Welcome to Source Notes, a Future Tense column about the internet’s knowledge ecosystem.
The Chinese government has long been suspicious of Wikipedia. It’s been blocked in China intermittently since 2004, and the Chinese-language version has been blocked since June 2015. Now the government has gone even further. The Wikimedia Foundation released a statement on Friday announcing that it had determined that China blocked all versions of Wikipedia.
Reuters and PC Mag noted that the timing of the block seems to coincide with the Tiananmen Square protests, which ended violently on June 4, 1989. When Wikipedia’s official account tweeted that the reasons for the total block were “unknown to us,” a Shanghai-based user responded, “Don’t be daft.”
Censorship of encyclopedias has a long history. In the 18th century, Denis Diderot and other authors of the famous Encyclopédie were denounced as heretics for suggesting that knowledge stems from observation and reason rather than religious tradition or papal authority. In 1752, the French king’s council issued a stop order on its distribution on the basis that the publication was “destroying royal authority and encouraging a spirit of independence and revolt,” a prophetic statement just three decades before the French Revolution.
Blocking a website appears to be the 21st-century equivalent of these encyclopedic press injunctions, and Wikipedia has dealt with more than its fair share. China first blocked the Chinese-language Wikipedia in June 2004 before the 15th anniversary of the Tiananmen Square protests. Before 2015, countries could even block specific articles because Wikipedia was running on an HTTP protocol. Iran, for example, blocked at least 963 unique articles deemed undesirable for political, religious, or sexual reasons in 2013, including Harry Potter actress Emma Watson’s page. But since Wikipedia switched over entirely to HTTPS in 2015, a nation’s only censorship option has been to block entire language versions. Turkey went ahead and blocked all of Wikipedia in April 2017, citing a controversial law to ban websites in the name of “national security.” Venezuela temporarily blocked all editions of Wikipedia from Jan. 12–18 of this year after some articles referred to opposition leader Juan Guaidó as president. But Turkey has so far been the only country since the full implementation of HTTPS to institute a long-term block across all languages—at least until the latest developments with China.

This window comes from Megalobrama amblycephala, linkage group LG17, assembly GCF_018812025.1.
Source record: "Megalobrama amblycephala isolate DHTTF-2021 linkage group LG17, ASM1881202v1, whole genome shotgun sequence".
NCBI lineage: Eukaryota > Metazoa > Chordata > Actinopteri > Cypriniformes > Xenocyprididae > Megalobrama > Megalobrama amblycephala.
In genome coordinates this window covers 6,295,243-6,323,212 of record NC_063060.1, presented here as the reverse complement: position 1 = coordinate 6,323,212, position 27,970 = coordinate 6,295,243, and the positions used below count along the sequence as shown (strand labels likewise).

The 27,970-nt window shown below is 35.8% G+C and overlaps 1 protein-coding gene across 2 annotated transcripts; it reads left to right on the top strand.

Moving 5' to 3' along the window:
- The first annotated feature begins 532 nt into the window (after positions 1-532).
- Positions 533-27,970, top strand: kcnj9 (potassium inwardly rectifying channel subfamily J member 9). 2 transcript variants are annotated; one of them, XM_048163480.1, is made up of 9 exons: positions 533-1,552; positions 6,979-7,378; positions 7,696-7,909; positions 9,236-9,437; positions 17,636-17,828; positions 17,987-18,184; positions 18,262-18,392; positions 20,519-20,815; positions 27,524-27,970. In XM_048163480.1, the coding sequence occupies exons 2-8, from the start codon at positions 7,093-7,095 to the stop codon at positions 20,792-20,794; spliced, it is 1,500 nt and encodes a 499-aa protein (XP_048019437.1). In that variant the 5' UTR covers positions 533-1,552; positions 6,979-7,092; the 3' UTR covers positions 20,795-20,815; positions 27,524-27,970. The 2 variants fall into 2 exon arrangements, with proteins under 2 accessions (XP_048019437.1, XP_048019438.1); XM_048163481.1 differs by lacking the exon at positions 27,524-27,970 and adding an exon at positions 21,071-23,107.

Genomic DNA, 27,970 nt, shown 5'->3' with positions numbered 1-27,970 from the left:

As Omer Benjakob reported for the Israeli newspaper Haaretz, Turkish officials reached out to Wikimedia several times in 2017 to request that content be changed in two Wikipedia articles: “State-sponsored terrorism” and “Foreign involvement in the Syrian Civil War.” As a matter of policy, Wikimedia does not interfere with its community-written encyclopedia projects, so Turkish representatives took matters into their own hands. As one Turkish official tweeted, “This content was not allowed to be edited. … Therefore, entire Wikipedia content had to be filtered.”
By contrast, China appears to have blocked the site without forewarning. Wikimedia noted in its statement, “We have not received notice or any indication as to why this current block is occurring and why now.” The silent approach seems to be customary for Chinese officials, who have blocked thousands of websites including the BBC, the New York Times , Quora, Reddit, and Amnesty International. Under President Xi Jinping, the Chinese government has increasingly sought to use the Great Firewall to maintain a unified “Chinanet” that reflects the party’s express values rather than diversity of opinions.